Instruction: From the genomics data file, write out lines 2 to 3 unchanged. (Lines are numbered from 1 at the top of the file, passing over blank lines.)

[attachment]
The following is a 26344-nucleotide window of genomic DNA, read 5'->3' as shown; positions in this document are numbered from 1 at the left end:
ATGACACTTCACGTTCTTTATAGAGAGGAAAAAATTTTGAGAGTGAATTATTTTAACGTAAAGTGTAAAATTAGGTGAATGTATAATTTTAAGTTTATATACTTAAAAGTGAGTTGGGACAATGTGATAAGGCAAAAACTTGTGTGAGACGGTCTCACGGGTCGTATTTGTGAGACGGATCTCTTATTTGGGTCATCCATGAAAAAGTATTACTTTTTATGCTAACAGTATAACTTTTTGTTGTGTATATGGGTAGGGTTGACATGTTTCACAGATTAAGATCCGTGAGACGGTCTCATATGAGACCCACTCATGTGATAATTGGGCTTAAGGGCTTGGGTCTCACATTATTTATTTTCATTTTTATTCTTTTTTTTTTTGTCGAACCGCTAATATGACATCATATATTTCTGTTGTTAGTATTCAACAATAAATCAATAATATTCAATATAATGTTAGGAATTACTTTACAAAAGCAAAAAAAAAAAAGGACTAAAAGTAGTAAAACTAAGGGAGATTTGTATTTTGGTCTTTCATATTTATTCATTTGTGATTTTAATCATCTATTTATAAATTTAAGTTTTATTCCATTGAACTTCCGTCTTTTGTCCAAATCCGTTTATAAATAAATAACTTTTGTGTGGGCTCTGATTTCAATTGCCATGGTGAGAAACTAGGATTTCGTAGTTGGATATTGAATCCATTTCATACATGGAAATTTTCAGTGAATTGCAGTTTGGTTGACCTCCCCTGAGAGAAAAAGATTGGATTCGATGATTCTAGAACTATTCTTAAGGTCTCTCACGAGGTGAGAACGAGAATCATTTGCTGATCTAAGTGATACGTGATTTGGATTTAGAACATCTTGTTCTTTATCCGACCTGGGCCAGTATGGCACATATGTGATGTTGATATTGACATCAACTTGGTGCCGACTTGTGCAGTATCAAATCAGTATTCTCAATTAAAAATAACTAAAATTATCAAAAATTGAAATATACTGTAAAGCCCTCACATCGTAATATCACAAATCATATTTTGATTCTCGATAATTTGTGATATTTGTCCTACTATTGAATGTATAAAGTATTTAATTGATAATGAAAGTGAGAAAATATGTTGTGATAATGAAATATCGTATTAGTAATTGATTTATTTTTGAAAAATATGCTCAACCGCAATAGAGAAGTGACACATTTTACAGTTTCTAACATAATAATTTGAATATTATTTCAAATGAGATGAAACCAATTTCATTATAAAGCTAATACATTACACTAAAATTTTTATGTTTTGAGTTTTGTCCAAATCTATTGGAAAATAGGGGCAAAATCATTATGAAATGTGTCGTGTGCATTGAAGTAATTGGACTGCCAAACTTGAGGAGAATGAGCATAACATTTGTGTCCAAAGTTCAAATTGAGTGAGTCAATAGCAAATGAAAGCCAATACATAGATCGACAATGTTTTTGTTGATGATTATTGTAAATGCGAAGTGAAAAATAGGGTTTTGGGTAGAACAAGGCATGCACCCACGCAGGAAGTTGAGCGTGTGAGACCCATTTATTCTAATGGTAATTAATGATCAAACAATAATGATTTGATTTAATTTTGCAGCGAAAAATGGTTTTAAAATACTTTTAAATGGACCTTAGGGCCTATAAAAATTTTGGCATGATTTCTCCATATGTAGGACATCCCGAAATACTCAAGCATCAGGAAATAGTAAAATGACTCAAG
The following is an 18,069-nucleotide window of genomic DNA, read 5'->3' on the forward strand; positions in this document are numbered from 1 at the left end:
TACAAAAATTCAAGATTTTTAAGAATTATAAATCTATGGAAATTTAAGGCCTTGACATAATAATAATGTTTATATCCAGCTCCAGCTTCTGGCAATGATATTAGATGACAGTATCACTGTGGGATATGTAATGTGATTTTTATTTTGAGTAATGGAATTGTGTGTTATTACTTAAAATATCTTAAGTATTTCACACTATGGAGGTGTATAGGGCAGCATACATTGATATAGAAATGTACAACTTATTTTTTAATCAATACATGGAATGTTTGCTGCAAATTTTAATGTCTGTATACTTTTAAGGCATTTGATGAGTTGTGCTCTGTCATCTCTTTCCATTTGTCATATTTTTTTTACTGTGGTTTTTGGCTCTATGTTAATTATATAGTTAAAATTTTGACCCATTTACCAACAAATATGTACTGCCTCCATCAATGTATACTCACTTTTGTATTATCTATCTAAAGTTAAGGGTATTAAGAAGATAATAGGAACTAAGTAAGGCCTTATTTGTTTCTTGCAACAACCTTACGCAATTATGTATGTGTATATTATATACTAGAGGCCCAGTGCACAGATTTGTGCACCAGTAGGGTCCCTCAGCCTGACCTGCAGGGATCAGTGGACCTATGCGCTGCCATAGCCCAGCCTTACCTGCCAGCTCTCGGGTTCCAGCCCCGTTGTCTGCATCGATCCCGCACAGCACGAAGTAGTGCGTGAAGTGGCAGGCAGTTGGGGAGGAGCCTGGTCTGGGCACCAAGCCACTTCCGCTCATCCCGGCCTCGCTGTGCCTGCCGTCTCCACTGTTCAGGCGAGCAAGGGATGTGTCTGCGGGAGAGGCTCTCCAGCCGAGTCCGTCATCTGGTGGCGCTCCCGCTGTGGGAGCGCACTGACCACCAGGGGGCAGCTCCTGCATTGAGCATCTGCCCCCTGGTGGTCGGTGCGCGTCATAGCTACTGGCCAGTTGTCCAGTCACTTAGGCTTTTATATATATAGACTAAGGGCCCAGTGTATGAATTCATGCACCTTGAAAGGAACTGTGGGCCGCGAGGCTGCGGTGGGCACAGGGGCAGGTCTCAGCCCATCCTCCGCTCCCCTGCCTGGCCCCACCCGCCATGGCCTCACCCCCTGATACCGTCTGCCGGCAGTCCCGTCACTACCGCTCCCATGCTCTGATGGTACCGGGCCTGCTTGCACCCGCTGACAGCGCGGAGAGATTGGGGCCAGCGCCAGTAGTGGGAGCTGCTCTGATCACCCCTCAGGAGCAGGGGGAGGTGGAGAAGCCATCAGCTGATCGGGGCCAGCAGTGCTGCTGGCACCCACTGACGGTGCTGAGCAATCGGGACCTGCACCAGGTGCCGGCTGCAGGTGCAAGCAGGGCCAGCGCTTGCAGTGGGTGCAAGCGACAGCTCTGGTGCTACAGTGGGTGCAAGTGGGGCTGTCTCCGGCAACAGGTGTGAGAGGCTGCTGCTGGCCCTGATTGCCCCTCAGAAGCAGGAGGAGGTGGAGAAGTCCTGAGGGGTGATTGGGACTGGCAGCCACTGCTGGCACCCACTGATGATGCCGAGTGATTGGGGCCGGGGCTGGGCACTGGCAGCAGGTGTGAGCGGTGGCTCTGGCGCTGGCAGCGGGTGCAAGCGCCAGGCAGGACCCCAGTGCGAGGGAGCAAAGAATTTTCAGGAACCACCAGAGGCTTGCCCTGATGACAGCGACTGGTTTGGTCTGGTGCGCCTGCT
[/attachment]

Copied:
ATGACACTTCACGTTCTTTATAGAGAGGAAAAAATTTTGAGAGTGAATTATTTTAACGTAAAGTGTAAAATTAGGTGAATGTATAATTTTAAGTTTATATACTTAAAAGTGAGTTGGGACAATGTGATAAGGCAAAAACTTGTGTGAGACGGTCTCACGGGTCGTATTTGTGAGACGGATCTCTTATTTGGGTCATCCATGAAAAAGTATTACTTTTTATGCTAACAGTATAACTTTTTGTTGTGTATATGGGTAGGGTTGACATGTTTCACAGATTAAGATCCGTGAGACGGTCTCATATGAGACCCACTCATGTGATAATTGGGCTTAAGGGCTTGGGTCTCACATTATTTATTTTCATTTTTATTCTTTTTTTTTTTGTCGAACCGCTAATATGACATCATATATTTCTGTTGTTAGTATTCAACAATAAATCAATAATATTCAATATAATGTTAGGAATTACTTTACAAAAGCAAAAAAAAAAAAGGACTAAAAGTAGTAAAACTAAGGGAGATTTGTATTTTGGTCTTTCATATTTATTCATTTGTGATTTTAATCATCTATTTATAAATTTAAGTTTTATTCCATTGAACTTCCGTCTTTTGTCCAAATCCGTTTATAAATAAATAACTTTTGTGTGGGCTCTGATTTCAATTGCCATGGTGAGAAACTAGGATTTCGTAGTTGGATATTGAATCCATTTCATACATGGAAATTTTCAGTGAATTGCAGTTTGGTTGACCTCCCCTGAGAGAAAAAGATTGGATTCGATGATTCTAGAACTATTCTTAAGGTCTCTCACGAGGTGAGAACGAGAATCATTTGCTGATCTAAGTGATACGTGATTTGGATTTAGAACATCTTGTTCTTTATCCGACCTGGGCCAGTATGGCACATATGTGATGTTGATATTGACATCAACTTGGTGCCGACTTGTGCAGTATCAAATCAGTATTCTCAATTAAAAATAACTAAAATTATCAAAAATTGAAATATACTGTAAAGCCCTCACATCGTAATATCACAAATCATATTTTGATTCTCGATAATTTGTGATATTTGTCCTACTATTGAATGTATAAAGTATTTAATTGATAATGAAAGTGAGAAAATATGTTGTGATAATGAAATATCGTATTAGTAATTGATTTATTTTTGAAAAATATGCTCAACCGCAATAGAGAAGTGACACATTTTACAGTTTCTAACATAATAATTTGAATATTATTTCAAATGAGATGAAACCAATTTCATTATAAAGCTAATACATTACACTAAAATTTTTATGTTTTGAGTTTTGTCCAAATCTATTGGAAAATAGGGGCAAAATCATTATGAAATGTGTCGTGTGCATTGAAGTAATTGGACTGCCAAACTTGAGGAGAATGAGCATAACATTTGTGTCCAAAGTTCAAATTGAGTGAGTCAATAGCAAATGAAAGCCAATACATAGATCGACAATGTTTTTGTTGATGATTATTGTAAATGCGAAGTGAAAAATAGGGTTTTGGGTAGAACAAGGCATGCACCCACGCAGGAAGTTGAGCGTGTGAGACCCATTTATTCTAATGGTAATTAATGATCAAACAATAATGATTTGATTTAATTTTGCAGCGAAAAATGGTTTTAAAATACTTTTAAATGGACCTTAGGGCCTATAAAAATTTTGGCATGATTTCTCCATATGTAGGACATCCCGAAATACTCAAGCATCAGGAAATAGTAAAATGACTCAAG
The following is an 18,069-nucleotide window of genomic DNA, read 5'->3' on the forward strand; positions in this document are numbered from 1 at the left end: